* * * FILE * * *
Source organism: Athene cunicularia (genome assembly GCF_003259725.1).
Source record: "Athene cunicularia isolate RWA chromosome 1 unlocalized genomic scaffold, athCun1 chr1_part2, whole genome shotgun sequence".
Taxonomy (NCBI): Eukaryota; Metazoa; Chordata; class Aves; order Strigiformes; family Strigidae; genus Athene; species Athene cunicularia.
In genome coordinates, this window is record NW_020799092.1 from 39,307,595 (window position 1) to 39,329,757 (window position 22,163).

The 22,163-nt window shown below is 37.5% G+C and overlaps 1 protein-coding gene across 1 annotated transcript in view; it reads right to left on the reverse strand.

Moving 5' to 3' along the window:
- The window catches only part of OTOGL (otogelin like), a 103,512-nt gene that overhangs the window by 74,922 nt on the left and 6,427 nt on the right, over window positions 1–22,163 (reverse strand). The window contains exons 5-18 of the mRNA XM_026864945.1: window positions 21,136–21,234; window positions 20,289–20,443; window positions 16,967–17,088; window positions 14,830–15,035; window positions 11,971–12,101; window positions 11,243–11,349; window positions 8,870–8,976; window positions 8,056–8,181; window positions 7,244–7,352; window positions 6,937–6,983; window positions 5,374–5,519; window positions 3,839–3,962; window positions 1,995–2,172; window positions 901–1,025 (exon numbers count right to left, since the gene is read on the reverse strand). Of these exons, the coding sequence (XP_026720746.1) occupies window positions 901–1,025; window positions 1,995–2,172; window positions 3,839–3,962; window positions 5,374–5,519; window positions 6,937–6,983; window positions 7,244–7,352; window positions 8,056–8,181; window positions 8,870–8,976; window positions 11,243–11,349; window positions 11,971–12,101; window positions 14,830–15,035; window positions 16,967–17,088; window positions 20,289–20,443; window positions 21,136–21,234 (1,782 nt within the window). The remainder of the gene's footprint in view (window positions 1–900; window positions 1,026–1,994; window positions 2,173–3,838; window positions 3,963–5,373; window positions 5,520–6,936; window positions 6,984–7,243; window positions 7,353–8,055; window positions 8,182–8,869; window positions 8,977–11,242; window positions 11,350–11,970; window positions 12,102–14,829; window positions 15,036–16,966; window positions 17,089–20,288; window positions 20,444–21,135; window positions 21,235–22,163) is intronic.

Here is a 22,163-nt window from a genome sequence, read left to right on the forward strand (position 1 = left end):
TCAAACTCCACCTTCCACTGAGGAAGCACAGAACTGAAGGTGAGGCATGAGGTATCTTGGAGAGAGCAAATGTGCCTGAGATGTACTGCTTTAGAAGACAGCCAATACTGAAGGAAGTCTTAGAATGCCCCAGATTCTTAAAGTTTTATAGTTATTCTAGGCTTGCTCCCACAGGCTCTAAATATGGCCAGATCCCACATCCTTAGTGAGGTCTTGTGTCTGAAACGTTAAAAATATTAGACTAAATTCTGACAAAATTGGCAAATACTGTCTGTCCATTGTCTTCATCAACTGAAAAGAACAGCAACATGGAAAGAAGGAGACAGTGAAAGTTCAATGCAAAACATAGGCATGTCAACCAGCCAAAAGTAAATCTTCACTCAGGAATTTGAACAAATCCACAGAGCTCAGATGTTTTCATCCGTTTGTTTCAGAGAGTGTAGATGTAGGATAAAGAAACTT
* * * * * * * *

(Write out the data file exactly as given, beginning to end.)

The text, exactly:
Source organism: Athene cunicularia (genome assembly GCF_003259725.1).
Source record: "Athene cunicularia isolate RWA chromosome 1 unlocalized genomic scaffold, athCun1 chr1_part2, whole genome shotgun sequence".
Taxonomy (NCBI): Eukaryota; Metazoa; Chordata; class Aves; order Strigiformes; family Strigidae; genus Athene; species Athene cunicularia.
In genome coordinates, this window is record NW_020799092.1 from 39,307,595 (window position 1) to 39,329,757 (window position 22,163).

The 22,163-nt window shown below is 37.5% G+C and overlaps 1 protein-coding gene across 1 annotated transcript in view; it reads right to left on the reverse strand.

Moving 5' to 3' along the window:
- The window catches only part of OTOGL (otogelin like), a 103,512-nt gene that overhangs the window by 74,922 nt on the left and 6,427 nt on the right, over window positions 1–22,163 (reverse strand). The window contains exons 5-18 of the mRNA XM_026864945.1: window positions 21,136–21,234; window positions 20,289–20,443; window positions 16,967–17,088; window positions 14,830–15,035; window positions 11,971–12,101; window positions 11,243–11,349; window positions 8,870–8,976; window positions 8,056–8,181; window positions 7,244–7,352; window positions 6,937–6,983; window positions 5,374–5,519; window positions 3,839–3,962; window positions 1,995–2,172; window positions 901–1,025 (exon numbers count right to left, since the gene is read on the reverse strand). Of these exons, the coding sequence (XP_026720746.1) occupies window positions 901–1,025; window positions 1,995–2,172; window positions 3,839–3,962; window positions 5,374–5,519; window positions 6,937–6,983; window positions 7,244–7,352; window positions 8,056–8,181; window positions 8,870–8,976; window positions 11,243–11,349; window positions 11,971–12,101; window positions 14,830–15,035; window positions 16,967–17,088; window positions 20,289–20,443; window positions 21,136–21,234 (1,782 nt within the window). The remainder of the gene's footprint in view (window positions 1–900; window positions 1,026–1,994; window positions 2,173–3,838; window positions 3,963–5,373; window positions 5,520–6,936; window positions 6,984–7,243; window positions 7,353–8,055; window positions 8,182–8,869; window positions 8,977–11,242; window positions 11,350–11,970; window positions 12,102–14,829; window positions 15,036–16,966; window positions 17,089–20,288; window positions 20,444–21,135; window positions 21,235–22,163) is intronic.

Here is a 22,163-nt window from a genome sequence, read left to right on the forward strand (position 1 = left end):
TCAAACTCCACCTTCCACTGAGGAAGCACAGAACTGAAGGTGAGGCATGAGGTATCTTGGAGAGAGCAAATGTGCCTGAGATGTACTGCTTTAGAAGACAGCCAATACTGAAGGAAGTCTTAGAATGCCCCAGATTCTTAAAGTTTTATAGTTATTCTAGGCTTGCTCCCACAGGCTCTAAATATGGCCAGATCCCACATCCTTAGTGAGGTCTTGTGTCTGAAACGTTAAAAATATTAGACTAAATTCTGACAAAATTGGCAAATACTGTCTGTCCATTGTCTTCATCAACTGAAAAGAACAGCAACATGGAAAGAAGGAGACAGTGAAAGTTCAATGCAAAACATAGGCATGTCAACCAGCCAAAAGTAAATCTTCACTCAGGAATTTGAACAAATCCACAGAGCTCAGATGTTTTCATCCGTTTGTTTCAGAGAGTGTAGATGTAGGATAAAGAAACTT